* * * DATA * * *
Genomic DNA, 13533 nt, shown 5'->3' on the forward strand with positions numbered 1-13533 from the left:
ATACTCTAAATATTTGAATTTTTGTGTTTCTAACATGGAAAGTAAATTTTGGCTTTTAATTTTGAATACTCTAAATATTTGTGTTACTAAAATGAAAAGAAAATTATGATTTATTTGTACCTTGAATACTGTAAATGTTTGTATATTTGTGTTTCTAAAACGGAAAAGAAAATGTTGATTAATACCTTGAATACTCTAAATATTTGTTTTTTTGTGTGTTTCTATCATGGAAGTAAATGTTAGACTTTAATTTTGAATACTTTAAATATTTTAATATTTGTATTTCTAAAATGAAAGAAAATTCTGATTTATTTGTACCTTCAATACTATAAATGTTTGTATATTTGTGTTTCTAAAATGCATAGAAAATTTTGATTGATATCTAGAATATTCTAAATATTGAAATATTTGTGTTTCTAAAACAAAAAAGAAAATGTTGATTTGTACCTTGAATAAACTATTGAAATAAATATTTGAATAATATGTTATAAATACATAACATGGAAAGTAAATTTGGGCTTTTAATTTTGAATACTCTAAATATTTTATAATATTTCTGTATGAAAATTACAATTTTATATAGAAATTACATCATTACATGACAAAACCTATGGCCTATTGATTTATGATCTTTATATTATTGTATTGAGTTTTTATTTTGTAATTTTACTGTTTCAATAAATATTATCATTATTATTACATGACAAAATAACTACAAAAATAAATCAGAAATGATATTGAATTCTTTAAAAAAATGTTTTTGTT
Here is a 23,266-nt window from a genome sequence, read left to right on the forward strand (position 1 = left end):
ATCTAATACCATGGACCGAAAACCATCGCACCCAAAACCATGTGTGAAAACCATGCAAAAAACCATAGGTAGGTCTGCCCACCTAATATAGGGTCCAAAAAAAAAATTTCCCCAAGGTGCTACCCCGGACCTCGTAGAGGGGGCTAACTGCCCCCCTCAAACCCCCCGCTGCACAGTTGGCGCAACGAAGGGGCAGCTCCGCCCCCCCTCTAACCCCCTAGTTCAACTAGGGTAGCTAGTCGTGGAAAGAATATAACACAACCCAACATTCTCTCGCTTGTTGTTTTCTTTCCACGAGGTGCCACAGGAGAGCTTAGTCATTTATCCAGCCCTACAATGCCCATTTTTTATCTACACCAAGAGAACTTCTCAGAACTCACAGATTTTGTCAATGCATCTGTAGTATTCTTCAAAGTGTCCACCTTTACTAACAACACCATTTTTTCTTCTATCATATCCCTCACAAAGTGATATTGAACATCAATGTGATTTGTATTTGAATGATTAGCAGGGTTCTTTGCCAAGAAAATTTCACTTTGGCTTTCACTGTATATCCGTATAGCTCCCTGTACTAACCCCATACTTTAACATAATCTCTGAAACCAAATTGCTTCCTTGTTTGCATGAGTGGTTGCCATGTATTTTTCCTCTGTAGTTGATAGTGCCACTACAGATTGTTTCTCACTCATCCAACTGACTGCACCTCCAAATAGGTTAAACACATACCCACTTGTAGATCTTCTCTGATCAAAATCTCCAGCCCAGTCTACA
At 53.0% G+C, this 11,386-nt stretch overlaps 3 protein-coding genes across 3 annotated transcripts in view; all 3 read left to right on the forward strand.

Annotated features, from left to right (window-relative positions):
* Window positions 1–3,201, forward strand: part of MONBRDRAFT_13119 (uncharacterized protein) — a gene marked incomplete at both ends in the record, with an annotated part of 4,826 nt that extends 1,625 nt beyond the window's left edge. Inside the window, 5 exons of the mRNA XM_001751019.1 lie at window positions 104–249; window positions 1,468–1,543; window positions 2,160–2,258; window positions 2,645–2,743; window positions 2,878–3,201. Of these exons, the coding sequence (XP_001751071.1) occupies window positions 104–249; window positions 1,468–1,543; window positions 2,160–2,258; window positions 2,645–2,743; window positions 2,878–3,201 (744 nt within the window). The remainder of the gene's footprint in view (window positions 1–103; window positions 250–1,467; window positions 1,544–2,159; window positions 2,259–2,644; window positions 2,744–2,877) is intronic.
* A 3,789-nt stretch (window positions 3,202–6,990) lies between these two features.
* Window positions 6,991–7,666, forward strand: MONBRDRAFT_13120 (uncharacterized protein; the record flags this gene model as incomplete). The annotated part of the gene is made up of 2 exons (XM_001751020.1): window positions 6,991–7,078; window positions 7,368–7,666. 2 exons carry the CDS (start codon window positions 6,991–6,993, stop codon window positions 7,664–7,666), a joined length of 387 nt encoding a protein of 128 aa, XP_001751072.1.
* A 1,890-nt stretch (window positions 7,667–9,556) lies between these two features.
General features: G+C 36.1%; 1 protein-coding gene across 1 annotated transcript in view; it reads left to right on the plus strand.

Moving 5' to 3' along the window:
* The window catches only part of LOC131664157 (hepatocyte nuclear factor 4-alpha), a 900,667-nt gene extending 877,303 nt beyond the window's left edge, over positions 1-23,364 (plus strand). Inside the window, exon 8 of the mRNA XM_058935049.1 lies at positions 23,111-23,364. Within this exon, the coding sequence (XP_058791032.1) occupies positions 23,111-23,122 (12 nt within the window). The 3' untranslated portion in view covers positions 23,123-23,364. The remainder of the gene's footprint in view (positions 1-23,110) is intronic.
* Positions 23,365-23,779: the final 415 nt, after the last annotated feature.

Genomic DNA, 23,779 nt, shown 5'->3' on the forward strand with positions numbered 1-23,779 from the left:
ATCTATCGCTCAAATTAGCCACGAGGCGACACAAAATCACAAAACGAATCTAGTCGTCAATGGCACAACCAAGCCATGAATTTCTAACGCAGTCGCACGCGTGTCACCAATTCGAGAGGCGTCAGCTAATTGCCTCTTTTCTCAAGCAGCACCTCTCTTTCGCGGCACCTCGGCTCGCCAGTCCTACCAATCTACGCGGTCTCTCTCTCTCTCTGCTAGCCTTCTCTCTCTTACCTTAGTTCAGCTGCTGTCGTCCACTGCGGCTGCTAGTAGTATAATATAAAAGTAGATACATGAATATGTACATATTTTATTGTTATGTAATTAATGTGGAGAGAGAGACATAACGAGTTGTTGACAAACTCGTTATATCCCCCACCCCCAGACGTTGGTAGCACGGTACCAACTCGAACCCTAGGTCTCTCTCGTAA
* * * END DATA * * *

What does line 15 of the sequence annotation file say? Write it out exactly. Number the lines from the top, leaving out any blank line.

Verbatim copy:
Genomic DNA, 23,779 nt, shown 5'->3' on the forward strand with positions numbered 1-23,779 from the left: